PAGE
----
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We've been cheated by ME/CFS and we all know it. That's a no-brainer, if you'll pardon the cognitive pun. And loss didn't just result from the bad things that befell us. It also encompasses the good things that just ... never came. The absence of bounty. Of wholeness. Of peace.
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Sensory Overload Problems

Discussion in 'Neurological/Neuro-sensory' started by Carrigon, Apr 20, 2010.

  1. Carrigon

    Carrigon Senior Member

    PA, USA
    I'm just curious if anyone else had the sensory overload from the time they were a child, before getting sick? That's what happened with me.

    I had the sensory overload problems as early as kindergarten. I used to puke in the lunchroom from it. And it wasn't panic attacks, it was sensory overload. I couldn't take being around the large, loud, lunchroom crowd with the noise and the smells and the lights. I'd literally get physically ill from it and they'd call my mother. I actually spent most of first grade and some of second grade having lunch in the principal's office. There were two or three other kids there with the exact same sensory overload problems. We couldn't take the lunchroom at all. I also had a problem with the gym. Somehow, I got out of gym class most of the time I was in school. It was the same thing, the noise, the crowd, the loud stuff with the games. Same thing with the music room. OMG, I can remember sitting in the music room when I was about four years old, kindergarten, and it was scary torture. Loud, noisy. It never worked for me. I was too young to know what sensory overload was or what a panic attack was, which it brought on. I think I spent from kindergarten up through most of high school in a state of panic because of it.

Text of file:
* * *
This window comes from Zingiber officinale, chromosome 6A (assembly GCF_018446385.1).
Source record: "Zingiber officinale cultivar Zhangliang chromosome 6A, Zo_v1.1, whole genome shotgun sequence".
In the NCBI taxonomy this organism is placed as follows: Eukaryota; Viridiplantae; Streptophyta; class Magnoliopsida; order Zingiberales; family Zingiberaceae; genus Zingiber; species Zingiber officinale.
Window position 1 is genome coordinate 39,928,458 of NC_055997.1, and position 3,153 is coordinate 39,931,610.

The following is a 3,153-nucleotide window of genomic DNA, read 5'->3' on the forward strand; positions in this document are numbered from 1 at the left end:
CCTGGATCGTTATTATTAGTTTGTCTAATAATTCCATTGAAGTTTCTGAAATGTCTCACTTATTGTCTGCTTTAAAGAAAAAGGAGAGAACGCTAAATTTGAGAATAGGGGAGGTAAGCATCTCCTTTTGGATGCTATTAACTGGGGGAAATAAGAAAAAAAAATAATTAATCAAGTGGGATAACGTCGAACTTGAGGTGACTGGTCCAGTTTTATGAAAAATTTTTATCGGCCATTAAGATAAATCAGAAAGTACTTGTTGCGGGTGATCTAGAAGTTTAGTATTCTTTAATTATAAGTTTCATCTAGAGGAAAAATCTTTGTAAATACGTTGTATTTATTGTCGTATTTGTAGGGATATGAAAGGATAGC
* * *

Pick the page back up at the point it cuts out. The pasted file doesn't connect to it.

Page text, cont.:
But aside from the sensory problems, I wasn't physically ill at that time. I had energy, wasn't in pain, didn't have swollen glands. But it just makes me wonder if I was a ticking timebomb for this disease. Was I always infected? Was it childhood vaccinations? Some odd form of autism that has continued throughout my life? Just makes me wonder.
  2. bee33


    There's another thread (the need for quietness and solitude thread) that also brings up the issue that some CFS symptoms seem similar to autism spectrum symptoms. I was diagnosed with Asperger's Syndrome recently, which I have had my whole life (it's not possible as far as I know to suddenly develop it) and I have been wondering if the stress of dealing with it for so many years is somehow the cause of my CFS? It's a big leap that I'm not prepared to make with no evidence, but I'm very curious about any correlations between the two conditions.

    My sensory overload problems are not that bad, though loud noises bother me. I feel sort of like I'm under siege when there is something very loud around me. And stress causes me to have emotional meltdowns, which seem to happen not just in people with AS but also people with CFS?
  3. jewel

    jewel Senior Member

    In a less dramatic way, I have had difficulty filtering excess stimuli since childhood. There are many people with sensory processing challenges, but not necessarily to the level typically found in the autism spectrum. There is proposed diagnosis of sensory processing disorder, even, though I don't think this is yet formally recognized. Loud noises and crowded places, but it also depends. On a good day, neither of these bothers me.
  4. bigmama2


    FL, PA
    hey carrigon and all